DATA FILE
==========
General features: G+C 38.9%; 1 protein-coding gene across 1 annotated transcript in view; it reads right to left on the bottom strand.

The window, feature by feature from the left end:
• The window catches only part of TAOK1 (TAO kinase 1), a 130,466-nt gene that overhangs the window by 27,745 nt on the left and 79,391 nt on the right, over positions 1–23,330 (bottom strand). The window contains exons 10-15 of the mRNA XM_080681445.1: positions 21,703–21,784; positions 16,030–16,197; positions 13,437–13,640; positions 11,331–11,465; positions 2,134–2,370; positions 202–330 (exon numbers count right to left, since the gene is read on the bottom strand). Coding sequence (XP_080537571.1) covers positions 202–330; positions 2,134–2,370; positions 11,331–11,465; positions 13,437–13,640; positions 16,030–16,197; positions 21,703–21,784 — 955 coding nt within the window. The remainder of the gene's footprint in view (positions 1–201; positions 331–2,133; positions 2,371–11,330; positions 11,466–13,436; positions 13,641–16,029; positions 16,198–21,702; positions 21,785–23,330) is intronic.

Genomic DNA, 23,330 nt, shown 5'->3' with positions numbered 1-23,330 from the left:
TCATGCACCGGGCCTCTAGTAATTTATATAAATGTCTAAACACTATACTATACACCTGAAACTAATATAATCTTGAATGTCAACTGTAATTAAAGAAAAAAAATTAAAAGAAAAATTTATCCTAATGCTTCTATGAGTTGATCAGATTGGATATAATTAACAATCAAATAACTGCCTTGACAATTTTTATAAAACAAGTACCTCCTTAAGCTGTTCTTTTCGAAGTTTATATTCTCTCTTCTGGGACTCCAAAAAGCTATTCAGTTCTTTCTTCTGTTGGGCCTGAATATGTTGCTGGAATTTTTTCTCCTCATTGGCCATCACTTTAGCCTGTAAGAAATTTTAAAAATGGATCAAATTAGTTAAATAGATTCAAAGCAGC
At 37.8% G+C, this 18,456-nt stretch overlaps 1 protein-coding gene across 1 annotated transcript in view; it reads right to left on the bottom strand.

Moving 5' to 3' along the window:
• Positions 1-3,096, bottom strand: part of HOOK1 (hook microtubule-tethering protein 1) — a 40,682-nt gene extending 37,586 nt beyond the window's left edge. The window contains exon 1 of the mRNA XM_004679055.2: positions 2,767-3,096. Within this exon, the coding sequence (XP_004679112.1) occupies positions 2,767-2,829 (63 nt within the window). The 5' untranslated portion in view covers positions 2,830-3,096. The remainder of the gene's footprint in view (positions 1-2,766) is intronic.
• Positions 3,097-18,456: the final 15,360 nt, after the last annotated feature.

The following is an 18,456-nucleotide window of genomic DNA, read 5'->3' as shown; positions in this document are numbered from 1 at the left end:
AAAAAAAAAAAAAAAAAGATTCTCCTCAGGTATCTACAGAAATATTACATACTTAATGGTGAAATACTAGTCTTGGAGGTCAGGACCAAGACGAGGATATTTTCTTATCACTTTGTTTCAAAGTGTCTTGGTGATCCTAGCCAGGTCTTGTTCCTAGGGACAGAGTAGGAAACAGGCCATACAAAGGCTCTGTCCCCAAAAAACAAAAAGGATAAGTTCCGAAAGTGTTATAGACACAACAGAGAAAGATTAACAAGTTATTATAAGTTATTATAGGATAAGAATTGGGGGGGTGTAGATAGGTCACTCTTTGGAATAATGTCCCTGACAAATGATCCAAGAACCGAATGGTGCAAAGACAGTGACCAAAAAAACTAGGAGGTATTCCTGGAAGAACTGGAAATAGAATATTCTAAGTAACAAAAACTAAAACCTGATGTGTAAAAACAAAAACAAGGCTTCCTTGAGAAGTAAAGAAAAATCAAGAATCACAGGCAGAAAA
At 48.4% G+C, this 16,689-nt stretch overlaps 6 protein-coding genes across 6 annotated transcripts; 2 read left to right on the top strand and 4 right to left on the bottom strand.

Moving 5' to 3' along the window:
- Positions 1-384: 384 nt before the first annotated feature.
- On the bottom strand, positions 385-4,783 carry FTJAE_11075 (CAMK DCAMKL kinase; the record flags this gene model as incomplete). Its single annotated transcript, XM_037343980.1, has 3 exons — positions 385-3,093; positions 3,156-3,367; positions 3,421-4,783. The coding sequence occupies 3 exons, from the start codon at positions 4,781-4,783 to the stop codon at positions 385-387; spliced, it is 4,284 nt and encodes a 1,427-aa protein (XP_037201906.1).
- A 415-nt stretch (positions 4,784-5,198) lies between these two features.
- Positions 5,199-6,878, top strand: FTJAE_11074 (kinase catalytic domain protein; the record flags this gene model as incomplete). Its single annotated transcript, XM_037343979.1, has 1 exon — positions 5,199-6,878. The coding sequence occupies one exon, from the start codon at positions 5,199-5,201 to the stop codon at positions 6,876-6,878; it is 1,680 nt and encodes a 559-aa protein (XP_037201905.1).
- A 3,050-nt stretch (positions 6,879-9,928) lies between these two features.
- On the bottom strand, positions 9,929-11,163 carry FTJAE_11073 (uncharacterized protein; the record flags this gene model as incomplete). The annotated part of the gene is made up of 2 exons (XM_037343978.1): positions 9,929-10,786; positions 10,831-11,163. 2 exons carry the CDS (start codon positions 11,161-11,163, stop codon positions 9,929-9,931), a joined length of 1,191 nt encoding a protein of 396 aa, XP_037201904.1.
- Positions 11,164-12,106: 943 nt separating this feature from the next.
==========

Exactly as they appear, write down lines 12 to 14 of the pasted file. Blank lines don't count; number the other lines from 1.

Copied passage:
At 48.4% G+C, this 16,689-nt stretch overlaps 6 protein-coding genes across 6 annotated transcripts; 2 read left to right on the top strand and 4 right to left on the bottom strand.

Moving 5' to 3' along the window:
- Positions 1-384: 384 nt before the first annotated feature.